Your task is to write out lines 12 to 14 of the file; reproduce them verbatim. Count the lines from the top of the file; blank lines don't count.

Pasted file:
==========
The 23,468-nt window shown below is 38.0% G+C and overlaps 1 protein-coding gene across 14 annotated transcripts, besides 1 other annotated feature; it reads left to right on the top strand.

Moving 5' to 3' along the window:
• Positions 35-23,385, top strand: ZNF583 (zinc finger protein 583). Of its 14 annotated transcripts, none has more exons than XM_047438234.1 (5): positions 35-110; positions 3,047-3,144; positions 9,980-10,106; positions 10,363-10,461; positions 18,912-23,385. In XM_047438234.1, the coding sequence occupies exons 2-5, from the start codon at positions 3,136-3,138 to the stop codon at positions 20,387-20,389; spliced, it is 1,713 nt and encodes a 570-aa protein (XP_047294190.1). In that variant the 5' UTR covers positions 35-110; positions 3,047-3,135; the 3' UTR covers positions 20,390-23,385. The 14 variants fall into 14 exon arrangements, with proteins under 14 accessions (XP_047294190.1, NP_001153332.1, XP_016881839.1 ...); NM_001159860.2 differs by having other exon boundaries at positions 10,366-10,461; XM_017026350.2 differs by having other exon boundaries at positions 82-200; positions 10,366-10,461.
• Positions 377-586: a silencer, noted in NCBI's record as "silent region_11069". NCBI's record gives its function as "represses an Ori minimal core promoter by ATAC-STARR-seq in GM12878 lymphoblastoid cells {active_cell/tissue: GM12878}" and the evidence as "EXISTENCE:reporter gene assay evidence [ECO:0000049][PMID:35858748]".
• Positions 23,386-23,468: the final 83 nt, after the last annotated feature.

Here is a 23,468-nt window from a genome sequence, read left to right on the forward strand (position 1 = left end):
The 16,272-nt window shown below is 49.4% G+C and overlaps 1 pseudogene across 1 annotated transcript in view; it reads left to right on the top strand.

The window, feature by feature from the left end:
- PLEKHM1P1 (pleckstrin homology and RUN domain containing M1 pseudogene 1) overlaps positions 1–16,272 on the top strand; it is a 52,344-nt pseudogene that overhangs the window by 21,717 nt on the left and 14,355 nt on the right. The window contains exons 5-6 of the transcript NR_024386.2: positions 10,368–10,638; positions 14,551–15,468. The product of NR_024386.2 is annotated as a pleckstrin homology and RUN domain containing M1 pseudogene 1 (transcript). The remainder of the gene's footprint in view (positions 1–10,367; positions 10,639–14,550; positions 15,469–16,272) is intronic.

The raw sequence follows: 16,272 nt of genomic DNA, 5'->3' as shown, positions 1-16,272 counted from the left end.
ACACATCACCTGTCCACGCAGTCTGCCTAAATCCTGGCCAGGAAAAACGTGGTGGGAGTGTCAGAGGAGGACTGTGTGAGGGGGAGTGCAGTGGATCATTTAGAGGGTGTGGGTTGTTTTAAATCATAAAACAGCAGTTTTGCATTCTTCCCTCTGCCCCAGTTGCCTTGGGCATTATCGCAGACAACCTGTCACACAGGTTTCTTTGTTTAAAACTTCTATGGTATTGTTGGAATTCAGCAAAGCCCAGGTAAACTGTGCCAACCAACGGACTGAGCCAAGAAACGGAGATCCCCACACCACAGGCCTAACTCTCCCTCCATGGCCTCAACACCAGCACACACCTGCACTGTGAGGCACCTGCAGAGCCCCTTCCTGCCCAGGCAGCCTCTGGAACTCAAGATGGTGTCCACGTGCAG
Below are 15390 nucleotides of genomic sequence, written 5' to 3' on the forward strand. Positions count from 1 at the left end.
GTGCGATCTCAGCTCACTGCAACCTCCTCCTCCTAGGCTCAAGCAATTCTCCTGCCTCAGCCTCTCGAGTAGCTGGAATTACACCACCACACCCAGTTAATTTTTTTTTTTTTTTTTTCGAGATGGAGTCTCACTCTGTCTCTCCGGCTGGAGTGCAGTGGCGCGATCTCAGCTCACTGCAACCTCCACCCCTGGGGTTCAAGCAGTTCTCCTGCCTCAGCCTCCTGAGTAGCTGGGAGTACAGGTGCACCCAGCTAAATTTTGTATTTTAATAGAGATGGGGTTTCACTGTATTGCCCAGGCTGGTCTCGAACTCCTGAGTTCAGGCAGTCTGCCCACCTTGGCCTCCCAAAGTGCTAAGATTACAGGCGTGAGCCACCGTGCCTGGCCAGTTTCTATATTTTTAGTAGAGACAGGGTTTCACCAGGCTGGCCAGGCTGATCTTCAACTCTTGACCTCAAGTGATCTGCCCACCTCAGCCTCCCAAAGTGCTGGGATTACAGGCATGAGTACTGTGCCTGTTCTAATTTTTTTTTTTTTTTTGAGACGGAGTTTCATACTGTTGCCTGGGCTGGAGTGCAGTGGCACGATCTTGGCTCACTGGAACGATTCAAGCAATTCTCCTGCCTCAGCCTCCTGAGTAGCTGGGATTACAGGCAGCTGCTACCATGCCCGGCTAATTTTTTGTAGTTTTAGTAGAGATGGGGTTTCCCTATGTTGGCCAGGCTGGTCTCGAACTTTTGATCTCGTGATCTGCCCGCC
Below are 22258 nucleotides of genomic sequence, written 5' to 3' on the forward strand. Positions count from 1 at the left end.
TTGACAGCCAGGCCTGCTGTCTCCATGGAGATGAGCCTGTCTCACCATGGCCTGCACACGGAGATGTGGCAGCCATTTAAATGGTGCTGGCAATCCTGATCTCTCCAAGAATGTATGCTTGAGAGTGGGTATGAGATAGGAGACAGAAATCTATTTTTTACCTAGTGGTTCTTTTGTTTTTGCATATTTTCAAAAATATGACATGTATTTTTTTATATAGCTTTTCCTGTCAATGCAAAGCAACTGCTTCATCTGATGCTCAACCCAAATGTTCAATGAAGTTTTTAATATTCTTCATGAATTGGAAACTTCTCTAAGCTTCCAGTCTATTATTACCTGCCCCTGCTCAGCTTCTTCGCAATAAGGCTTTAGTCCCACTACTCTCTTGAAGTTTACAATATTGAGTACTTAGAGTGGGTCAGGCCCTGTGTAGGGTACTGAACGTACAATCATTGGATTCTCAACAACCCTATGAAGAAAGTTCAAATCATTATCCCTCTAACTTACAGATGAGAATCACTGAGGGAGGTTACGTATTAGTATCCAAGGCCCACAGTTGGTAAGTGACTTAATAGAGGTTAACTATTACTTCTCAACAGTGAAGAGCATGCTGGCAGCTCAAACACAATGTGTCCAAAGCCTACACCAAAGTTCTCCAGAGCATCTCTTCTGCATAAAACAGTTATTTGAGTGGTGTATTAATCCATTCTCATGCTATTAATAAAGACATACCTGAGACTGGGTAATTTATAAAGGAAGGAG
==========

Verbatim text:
Below are 15390 nucleotides of genomic sequence, written 5' to 3' on the forward strand. Positions count from 1 at the left end.
GTGCGATCTCAGCTCACTGCAACCTCCTCCTCCTAGGCTCAAGCAATTCTCCTGCCTCAGCCTCTCGAGTAGCTGGAATTACACCACCACACCCAGTTAATTTTTTTTTTTTTTTTTTCGAGATGGAGTCTCACTCTGTCTCTCCGGCTGGAGTGCAGTGGCGCGATCTCAGCTCACTGCAACCTCCACCCCTGGGGTTCAAGCAGTTCTCCTGCCTCAGCCTCCTGAGTAGCTGGGAGTACAGGTGCACCCAGCTAAATTTTGTATTTTAATAGAGATGGGGTTTCACTGTATTGCCCAGGCTGGTCTCGAACTCCTGAGTTCAGGCAGTCTGCCCACCTTGGCCTCCCAAAGTGCTAAGATTACAGGCGTGAGCCACCGTGCCTGGCCAGTTTCTATATTTTTAGTAGAGACAGGGTTTCACCAGGCTGGCCAGGCTGATCTTCAACTCTTGACCTCAAGTGATCTGCCCACCTCAGCCTCCCAAAGTGCTGGGATTACAGGCATGAGTACTGTGCCTGTTCTAATTTTTTTTTTTTTTTTGAGACGGAGTTTCATACTGTTGCCTGGGCTGGAGTGCAGTGGCACGATCTTGGCTCACTGGAACGATTCAAGCAATTCTCCTGCCTCAGCCTCCTGAGTAGCTGGGATTACAGGCAGCTGCTACCATGCCCGGCTAATTTTTTGTAGTTTTAGTAGAGATGGGGTTTCCCTATGTTGGCCAGGCTGGTCTCGAACTTTTGATCTCGTGATCTGCCCGCC
Below are 22258 nucleotides of genomic sequence, written 5' to 3' on the forward strand. Positions count from 1 at the left end.